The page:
Salt Conference Giveaway from WorshipHouse Media and SermonSpice


Feelin’ lucky? The ultimate VIP experience is ready to be won by you. Worship House Media is giving away a Grand Prize package for the Salt Conference that will have your media mind reeling with possibilities. Come participate in the best Creative Arts Conference around and hear from speakers like Blaine Hogan, Erwin McManus and Gary Molander.

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One lucky winner will be granted an exclusive VIP experience at SALT 2015. This winner will receive the following:


(2) VIP All Access Behind the Scenes passes

(2) Tickets to SALT 2015 Full-Conference

(2) Tickets to SALT 2015 Pre-Conference

(2) T-shirts from SALT Store

(2) Journals from SALT Store

(1) SALT University Membership

(1) Behind the Scenes tour from Experience Director

(1) Meet and Greet with Conference Director and Executive Team


*Winner must provide their own transportation and lodging for the duration of the event.



One lucky winner will be granted a pair of tickets to experience SALT 2015. This winner will receive the following:


(2) Tickets to SALT 2015 Full-Conference

(2) Tickets to SALT 2015 Pre-Conference

(1) SALT University Membership

(1) Behind the Scenes tour from Experience Director

(1) Meet and Greet with Conference Director and Executive Team


*Winner must provide their own transportation and lodging for the duration of the event.



Don’t worry everyone who registers wins! Here’s what we’ll email everyone after the contest ends:

Glenn Packiam’s SALT 2014 Keynote (Video & MP3)

Service Pack of Free Media from Playback Media.



Setting Up A Successful Kids Church

IMG_0895How do you set up your kids service in church? Do you, or your Kid’s Pastor, give as much attention to your kids service as you would your adult service? As I took on our Kids Ministry at my church, I realized that most of the time the kids were sat in front of a movie, given some snacks, and would play a game here and there. This sounds fine for the first couple of weeks, but eventually the kids get bored, tune out, start acting up and the volunteers find themselves simply being babysitters.

After visiting some other churches and watching them do great Kids Ministry, I realized how much of a disservice we were doing not only to our kids, but to our families. I caught the vision quickly that by developing a dynamic, fun, exciting, kids ministry you set up these children to love going to church and succeed spiritually.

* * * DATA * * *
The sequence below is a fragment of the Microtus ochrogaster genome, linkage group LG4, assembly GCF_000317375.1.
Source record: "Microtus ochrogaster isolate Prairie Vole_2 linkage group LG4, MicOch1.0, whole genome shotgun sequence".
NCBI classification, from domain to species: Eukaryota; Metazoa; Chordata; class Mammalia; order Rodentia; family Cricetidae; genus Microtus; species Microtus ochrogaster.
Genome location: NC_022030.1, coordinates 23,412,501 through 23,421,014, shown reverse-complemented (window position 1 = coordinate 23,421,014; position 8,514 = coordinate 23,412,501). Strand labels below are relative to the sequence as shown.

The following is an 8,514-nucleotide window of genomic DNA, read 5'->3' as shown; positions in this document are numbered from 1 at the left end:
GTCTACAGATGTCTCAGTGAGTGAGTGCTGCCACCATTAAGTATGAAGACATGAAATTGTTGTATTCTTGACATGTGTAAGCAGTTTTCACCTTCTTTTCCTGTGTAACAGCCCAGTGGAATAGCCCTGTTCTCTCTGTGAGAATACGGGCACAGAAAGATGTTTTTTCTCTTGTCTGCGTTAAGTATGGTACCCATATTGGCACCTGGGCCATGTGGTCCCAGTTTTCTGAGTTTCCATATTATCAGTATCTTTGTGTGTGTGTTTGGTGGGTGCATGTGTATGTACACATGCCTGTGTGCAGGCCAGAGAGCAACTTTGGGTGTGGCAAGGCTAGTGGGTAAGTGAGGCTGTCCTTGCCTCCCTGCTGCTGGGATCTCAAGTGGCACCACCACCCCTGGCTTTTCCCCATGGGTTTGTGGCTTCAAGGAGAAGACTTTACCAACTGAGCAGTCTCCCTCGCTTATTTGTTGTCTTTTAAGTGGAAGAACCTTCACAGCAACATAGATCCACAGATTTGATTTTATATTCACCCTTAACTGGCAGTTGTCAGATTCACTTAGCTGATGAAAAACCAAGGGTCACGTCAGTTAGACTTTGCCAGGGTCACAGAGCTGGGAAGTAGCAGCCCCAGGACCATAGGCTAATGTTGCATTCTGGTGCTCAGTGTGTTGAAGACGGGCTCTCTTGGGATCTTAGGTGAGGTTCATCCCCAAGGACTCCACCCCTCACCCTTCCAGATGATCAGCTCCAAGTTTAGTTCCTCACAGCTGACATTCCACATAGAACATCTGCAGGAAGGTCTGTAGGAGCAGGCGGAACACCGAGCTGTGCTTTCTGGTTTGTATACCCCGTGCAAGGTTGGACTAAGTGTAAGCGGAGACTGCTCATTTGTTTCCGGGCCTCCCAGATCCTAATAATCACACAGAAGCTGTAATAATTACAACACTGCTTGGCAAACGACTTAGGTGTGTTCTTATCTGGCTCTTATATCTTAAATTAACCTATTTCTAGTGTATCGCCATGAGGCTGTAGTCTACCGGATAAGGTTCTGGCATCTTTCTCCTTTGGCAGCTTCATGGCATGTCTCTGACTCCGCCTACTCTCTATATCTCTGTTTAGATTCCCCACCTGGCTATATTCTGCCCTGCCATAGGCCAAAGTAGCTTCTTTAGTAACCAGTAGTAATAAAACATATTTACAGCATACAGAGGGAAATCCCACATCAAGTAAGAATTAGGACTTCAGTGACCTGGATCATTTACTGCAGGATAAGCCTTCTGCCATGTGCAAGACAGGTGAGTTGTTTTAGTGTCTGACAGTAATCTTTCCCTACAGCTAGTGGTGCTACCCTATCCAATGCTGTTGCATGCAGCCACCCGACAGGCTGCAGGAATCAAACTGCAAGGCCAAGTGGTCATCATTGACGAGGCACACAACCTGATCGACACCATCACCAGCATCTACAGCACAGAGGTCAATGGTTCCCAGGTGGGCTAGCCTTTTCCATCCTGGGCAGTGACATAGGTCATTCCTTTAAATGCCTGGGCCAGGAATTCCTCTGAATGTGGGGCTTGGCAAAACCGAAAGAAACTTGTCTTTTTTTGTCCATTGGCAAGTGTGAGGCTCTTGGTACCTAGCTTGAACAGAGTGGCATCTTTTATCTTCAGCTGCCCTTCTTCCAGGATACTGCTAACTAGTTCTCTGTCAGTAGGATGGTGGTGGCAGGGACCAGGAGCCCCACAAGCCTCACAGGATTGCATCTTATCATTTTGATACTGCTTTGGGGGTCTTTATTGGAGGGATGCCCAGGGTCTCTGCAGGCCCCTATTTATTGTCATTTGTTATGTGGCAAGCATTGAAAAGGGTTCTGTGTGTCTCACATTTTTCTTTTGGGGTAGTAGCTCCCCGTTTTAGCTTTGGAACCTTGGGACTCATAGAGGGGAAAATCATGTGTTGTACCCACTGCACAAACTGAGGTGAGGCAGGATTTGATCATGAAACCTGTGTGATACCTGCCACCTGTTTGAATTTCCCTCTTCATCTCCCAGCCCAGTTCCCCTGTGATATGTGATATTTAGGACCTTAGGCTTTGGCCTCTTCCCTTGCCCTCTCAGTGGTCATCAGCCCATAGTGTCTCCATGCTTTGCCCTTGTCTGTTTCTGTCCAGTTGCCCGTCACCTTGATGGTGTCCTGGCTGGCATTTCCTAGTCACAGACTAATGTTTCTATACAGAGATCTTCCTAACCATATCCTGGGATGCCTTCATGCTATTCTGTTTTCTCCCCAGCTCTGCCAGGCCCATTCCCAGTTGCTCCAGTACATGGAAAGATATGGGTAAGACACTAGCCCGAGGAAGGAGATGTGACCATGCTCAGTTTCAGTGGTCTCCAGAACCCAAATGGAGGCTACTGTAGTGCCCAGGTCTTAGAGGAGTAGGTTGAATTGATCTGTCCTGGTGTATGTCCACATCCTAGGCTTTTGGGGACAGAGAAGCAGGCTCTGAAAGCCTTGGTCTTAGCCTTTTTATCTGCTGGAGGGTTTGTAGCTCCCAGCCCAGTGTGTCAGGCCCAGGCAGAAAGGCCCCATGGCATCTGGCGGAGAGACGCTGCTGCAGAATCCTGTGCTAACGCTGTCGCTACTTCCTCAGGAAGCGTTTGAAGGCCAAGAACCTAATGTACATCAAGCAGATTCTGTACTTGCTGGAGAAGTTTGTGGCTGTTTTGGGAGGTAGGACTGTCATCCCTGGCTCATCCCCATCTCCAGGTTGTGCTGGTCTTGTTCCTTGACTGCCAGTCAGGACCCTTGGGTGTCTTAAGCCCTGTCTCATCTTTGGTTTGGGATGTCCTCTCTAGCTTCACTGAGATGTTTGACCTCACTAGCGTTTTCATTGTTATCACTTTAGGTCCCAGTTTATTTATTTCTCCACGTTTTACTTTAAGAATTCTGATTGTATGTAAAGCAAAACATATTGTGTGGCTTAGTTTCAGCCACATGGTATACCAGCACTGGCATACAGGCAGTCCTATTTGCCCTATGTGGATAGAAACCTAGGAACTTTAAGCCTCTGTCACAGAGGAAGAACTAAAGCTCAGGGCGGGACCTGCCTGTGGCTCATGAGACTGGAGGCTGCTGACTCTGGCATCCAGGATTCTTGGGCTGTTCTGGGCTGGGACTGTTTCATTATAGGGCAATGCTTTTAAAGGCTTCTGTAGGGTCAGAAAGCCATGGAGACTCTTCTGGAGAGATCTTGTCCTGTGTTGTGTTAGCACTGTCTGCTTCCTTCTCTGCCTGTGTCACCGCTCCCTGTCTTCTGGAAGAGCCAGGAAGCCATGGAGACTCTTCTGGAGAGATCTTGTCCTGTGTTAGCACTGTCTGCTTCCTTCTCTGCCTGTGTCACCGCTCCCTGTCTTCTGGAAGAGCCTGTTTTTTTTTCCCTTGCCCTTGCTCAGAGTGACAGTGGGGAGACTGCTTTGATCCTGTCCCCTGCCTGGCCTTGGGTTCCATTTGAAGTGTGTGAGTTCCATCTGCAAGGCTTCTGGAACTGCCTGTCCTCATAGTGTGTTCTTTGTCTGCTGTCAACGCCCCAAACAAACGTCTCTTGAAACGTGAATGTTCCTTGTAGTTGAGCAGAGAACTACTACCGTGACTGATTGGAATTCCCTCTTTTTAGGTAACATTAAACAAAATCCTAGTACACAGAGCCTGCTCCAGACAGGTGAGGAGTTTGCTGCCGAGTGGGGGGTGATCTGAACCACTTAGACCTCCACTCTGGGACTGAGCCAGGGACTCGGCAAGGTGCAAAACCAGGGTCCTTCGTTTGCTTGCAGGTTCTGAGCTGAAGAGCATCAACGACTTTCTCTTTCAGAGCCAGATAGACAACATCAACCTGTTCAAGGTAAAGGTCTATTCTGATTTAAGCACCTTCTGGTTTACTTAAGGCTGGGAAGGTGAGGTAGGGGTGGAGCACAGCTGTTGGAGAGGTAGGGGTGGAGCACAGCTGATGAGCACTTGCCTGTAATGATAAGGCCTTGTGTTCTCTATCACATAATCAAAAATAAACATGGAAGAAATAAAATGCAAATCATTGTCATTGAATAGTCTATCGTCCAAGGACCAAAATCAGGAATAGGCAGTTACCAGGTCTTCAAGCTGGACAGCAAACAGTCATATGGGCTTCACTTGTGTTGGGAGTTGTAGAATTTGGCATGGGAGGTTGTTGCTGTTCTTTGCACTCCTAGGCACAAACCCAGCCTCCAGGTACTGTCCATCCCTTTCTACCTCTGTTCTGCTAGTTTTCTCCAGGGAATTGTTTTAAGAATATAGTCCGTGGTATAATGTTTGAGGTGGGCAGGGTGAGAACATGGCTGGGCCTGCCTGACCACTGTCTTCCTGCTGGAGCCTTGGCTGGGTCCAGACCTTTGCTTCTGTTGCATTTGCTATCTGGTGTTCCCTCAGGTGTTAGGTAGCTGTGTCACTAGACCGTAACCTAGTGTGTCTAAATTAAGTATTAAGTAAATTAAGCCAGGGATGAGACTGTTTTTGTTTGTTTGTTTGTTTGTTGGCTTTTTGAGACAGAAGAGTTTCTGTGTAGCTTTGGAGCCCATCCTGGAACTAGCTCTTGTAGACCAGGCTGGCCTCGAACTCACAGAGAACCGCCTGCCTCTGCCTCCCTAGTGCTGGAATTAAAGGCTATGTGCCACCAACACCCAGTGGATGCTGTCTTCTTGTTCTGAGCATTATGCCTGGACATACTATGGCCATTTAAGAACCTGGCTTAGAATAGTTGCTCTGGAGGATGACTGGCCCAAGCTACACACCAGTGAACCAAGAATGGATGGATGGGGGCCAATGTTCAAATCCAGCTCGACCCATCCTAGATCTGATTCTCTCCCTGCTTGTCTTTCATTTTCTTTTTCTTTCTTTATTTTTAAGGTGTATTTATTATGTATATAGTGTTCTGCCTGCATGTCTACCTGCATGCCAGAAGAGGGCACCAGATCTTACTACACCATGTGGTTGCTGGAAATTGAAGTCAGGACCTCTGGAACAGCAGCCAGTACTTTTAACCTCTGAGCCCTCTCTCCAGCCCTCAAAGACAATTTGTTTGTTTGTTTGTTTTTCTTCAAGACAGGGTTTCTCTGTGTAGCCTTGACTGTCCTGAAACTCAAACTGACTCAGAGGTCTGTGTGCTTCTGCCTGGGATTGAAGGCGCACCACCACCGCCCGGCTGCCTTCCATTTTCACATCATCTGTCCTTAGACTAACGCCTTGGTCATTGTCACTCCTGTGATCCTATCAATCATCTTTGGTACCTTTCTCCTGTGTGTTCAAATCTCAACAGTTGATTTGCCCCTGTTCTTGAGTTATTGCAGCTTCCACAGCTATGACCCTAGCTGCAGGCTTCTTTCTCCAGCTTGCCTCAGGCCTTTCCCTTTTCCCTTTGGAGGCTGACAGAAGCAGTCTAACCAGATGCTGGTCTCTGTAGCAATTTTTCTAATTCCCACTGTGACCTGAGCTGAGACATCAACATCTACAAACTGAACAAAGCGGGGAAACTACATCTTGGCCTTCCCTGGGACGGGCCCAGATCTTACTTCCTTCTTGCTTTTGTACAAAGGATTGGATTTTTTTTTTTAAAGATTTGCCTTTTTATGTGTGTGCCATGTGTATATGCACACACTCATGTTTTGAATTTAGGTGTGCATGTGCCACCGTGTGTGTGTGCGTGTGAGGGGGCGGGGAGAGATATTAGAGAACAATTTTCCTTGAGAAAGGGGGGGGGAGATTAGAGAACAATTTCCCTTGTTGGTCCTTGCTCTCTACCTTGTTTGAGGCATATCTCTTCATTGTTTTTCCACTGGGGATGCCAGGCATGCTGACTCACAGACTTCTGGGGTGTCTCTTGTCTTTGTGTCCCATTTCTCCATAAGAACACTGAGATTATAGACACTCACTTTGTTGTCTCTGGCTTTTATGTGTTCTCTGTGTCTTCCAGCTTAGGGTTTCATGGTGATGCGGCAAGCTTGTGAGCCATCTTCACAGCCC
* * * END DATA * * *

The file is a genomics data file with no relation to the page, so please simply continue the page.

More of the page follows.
Here is how we set up our time for 5 years old through 5th grade for a 75 minute service:

Free Time / Game Room
This lasts about 15 minutes with the sole purpose of connecting with their peers and making new friends. This also allows for those kids whose family is running late not to miss any of the service.

We then immediately start out with worship for about 7-10 minutes. The beginning worship is always energizing, lots of dancing, lots of jumping, and we utilize our church youth to help the kids with fun motions throughout.

We break our worship up half way through to take up offering, introduce any new series, go over any rules, and welcome new people. After praying, we roll back into worship again.

Bible Story (normally video based)
As soon as the worship ends we immediately play a Bible Story. This usually lasts about 4-5 minutes and sets the foundation for our lesson, something we can refer back to during our teaching, and provides a different type of media to keep it interesting.

During the teaching, we mix it up with object lessons, volunteers from the crowd, and silly skits that get the kids laughing and engaged all the way through. The teaching, though, is centered around the biblical lessons and builds on what they just learned in the Bible story. We write our own lessons for church but there are also many resources for Kids Curriculum available.

Small Group
After the teaching we take time to break into small groups of about 10 kids each. We split them based on ages and have appropriate questions for each group. This allows them to apply the lesson from the day to their lives and we have found this is where kids will open up personally about their home or school life.

After prayer, we gather back into our big group again and play a game until it’s time for parents to pick up.

Every week we are talking about what to teach the kids, what songs we should learn, how to best explain Biblical truths to our kids in digestible ways, all the while preparing them for the next stage of their lives. We focus on getting them ready for Youth so that our Youth Pastor has a solid foundation on which to build and to not have to start from scratch. It is our hope that these kids will continue to go to church and grow spiritually the older they get!